- Date: Thursday, July 26, 2007 -- 7:30pm
- Location: Somerville, MA
- Kitchen: Matty's Apartment
- Fellow Chef: Rachel
- Dining Companions: Matty and Mike
- Recipe Rating: A-
This one came off the list generated by the random number generator. I found it to be quite tasty. This Hawaiian dish consisted of pieces of chicken added to rice vermicelli soaked in a chicken-ginger-mushroom broth. I am always a fan of dishes in this genre: shredded meat with brothy noodles. The noodles came out very flavorful. The ginger was subtle but present and the fresh chicken broth gave the noodles some depth. My only complaint is that the dish was a little salty (probably from the addition of bouillon to the broth). Oddly, although Rachel agreed with me that it was too salty, Mike thought it wasn't salty enough. I can offer no explanation for that. Salt issues aside, it was delicious, and I would definitely make this dish again.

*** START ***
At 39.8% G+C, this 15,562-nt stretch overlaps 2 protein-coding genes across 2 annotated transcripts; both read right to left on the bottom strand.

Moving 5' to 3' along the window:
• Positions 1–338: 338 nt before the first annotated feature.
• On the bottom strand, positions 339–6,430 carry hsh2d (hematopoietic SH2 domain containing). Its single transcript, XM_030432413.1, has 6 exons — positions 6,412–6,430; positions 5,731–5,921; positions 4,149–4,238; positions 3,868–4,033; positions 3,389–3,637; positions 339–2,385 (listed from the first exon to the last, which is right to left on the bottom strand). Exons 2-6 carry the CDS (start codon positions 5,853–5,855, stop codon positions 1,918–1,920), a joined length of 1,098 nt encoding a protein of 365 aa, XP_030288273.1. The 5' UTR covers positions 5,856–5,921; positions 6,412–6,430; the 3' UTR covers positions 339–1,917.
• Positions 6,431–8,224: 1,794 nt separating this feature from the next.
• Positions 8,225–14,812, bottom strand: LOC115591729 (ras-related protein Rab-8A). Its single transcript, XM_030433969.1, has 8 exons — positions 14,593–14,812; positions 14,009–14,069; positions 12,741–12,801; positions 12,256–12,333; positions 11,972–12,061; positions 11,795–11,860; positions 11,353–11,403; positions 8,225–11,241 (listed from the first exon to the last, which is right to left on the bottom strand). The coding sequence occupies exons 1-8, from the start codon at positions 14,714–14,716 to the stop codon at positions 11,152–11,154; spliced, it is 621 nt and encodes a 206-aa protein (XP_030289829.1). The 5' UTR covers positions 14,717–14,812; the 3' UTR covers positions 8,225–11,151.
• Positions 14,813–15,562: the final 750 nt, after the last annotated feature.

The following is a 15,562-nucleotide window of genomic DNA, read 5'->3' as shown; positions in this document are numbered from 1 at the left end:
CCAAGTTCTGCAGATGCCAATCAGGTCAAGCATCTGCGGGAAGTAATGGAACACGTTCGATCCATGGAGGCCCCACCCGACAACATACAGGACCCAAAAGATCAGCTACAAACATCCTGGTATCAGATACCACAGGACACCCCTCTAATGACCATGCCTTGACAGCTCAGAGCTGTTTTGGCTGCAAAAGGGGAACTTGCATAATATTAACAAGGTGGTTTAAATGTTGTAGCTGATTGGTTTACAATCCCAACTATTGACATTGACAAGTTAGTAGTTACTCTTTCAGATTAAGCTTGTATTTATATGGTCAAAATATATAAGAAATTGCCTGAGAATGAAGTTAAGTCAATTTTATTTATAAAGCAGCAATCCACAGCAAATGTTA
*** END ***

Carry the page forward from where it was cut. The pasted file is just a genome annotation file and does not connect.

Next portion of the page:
Here is the recipe.
Today was my last day working the Sunday lunch shift at the homeless shelter. I have been volunteering there every Sunday for almost 3 years now. Many of the people on my shift have become good friends of mine, and I will miss both them, and the opportunity to cook and serve lunch each week to the wonderful community of women who come to the shelter.
Although the staff at the shelter and my fellow volunteers knew I was moving soon, I hadn't mentioned to any of them that today would be my last day. I told Danielle last night over dinner though, so this morning word got out rapidly. I find goodbyes very difficult, and in many cases I would rather just slip out without saying anything. That is, of course, terribly rude, and especially unpleasant for those people who like goodbyes, and think they are important. The thing is, I just never know what to say, especially with people who are important to me. I always want to tell people how they have helped me, or inspired me, or enriched my life. But it's not easy, in that moment, to say anything coherent to that effect. So inevitably I always end up saying something stupid: "Goodbye. I hope I see you again soon," when really what I mean is, "Thank you so much for being in my life." Add to that that I am perpetually in a state of denial about the possibility that I might not see people again, or not for a long time, and it makes the goodbye process a little daunting.
In any event, I said my goodbyes at Rosie's today, and I will continue to say them to a variety of people in Boston over the next few weeks.